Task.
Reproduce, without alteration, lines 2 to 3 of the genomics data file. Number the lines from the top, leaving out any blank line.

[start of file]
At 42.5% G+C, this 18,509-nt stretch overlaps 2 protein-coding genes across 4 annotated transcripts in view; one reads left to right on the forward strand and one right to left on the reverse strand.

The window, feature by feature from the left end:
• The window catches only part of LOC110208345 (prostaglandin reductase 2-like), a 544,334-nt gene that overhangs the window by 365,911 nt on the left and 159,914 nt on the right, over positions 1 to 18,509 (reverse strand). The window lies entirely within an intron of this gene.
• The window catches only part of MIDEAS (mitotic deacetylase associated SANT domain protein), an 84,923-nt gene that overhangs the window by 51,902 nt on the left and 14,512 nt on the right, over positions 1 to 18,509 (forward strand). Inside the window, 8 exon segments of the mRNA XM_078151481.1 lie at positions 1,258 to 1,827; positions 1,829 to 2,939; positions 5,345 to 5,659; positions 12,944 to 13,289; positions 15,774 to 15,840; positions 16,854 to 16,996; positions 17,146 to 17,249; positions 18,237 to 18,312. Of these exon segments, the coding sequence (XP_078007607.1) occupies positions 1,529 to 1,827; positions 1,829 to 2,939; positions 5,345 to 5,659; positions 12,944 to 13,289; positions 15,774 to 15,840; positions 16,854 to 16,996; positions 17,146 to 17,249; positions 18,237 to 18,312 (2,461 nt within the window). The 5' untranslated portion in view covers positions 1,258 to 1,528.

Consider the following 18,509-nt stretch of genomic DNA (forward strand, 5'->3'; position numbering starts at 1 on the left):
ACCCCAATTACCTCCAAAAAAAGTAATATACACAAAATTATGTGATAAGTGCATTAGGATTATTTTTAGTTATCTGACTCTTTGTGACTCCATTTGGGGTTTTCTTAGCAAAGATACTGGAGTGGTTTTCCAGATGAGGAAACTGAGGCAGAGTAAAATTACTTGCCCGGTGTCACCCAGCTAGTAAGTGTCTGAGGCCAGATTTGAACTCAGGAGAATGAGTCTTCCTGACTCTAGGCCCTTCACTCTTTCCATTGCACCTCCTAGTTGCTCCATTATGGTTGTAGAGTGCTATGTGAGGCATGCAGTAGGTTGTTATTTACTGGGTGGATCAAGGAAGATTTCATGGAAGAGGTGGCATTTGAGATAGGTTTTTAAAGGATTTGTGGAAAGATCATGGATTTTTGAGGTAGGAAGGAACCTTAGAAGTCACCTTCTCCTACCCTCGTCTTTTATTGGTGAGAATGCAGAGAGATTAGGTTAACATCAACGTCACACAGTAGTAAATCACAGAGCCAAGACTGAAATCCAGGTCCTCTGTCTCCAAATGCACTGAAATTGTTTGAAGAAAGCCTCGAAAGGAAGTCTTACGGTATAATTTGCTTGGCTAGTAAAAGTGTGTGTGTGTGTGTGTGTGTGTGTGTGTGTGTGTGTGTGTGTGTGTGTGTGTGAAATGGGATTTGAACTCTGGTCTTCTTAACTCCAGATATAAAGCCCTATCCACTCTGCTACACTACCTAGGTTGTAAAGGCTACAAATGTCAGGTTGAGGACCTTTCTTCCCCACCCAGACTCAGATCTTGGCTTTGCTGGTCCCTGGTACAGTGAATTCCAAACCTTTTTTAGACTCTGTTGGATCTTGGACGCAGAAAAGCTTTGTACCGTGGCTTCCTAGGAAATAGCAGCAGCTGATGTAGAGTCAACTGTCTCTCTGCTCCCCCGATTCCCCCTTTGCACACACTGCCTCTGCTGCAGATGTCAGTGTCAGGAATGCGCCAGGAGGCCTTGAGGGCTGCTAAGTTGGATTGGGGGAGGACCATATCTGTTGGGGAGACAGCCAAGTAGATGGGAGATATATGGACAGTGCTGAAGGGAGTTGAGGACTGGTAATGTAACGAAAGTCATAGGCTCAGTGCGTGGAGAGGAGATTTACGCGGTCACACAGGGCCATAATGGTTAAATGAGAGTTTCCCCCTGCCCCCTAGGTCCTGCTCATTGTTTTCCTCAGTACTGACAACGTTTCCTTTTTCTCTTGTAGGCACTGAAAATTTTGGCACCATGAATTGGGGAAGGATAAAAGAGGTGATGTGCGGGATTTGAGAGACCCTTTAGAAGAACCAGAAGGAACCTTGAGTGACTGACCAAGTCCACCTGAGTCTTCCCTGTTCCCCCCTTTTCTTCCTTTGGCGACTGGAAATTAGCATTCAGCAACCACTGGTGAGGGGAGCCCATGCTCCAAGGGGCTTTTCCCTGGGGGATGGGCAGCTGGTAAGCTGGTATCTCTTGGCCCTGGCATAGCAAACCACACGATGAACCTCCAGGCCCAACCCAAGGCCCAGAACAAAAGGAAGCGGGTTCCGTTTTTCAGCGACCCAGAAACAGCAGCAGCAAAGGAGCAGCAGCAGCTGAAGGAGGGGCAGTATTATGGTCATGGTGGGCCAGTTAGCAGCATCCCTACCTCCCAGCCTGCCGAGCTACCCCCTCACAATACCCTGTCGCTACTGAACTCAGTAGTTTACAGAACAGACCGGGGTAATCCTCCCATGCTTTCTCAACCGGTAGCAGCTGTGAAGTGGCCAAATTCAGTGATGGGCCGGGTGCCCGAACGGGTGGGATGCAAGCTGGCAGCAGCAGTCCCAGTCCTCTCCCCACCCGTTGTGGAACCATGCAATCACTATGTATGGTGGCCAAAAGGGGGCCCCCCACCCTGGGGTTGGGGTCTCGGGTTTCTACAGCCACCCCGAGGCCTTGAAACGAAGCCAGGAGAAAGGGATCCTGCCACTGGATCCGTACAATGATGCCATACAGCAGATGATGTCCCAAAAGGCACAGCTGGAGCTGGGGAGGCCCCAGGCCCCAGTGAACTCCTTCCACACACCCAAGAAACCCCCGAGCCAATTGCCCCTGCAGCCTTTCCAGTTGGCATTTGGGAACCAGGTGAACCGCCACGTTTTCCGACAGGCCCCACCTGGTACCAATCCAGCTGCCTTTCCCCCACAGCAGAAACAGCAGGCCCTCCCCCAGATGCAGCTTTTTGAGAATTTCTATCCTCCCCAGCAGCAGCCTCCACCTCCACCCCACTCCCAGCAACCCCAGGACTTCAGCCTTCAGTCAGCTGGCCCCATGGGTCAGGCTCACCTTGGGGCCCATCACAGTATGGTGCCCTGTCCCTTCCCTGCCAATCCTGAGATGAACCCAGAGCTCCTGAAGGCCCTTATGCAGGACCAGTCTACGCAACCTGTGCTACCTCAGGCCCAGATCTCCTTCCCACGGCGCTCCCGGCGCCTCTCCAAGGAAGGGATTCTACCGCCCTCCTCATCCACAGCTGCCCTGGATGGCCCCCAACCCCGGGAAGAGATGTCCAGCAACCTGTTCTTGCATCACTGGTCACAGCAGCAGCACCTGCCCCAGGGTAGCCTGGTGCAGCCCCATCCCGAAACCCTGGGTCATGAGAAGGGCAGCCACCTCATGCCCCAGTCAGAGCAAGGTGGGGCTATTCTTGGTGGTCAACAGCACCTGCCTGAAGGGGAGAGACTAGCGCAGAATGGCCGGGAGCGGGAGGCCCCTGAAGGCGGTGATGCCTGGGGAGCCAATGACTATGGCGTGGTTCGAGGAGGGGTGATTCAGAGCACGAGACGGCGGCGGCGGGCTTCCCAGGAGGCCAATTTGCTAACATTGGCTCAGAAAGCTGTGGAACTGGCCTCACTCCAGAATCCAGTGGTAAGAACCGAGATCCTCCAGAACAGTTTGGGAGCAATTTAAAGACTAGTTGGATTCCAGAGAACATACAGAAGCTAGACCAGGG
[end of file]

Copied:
The window, feature by feature from the left end:
• The window catches only part of LOC110208345 (prostaglandin reductase 2-like), a 544,334-nt gene that overhangs the window by 365,911 nt on the left and 159,914 nt on the right, over positions 1 to 18,509 (reverse strand). The window lies entirely within an intron of this gene.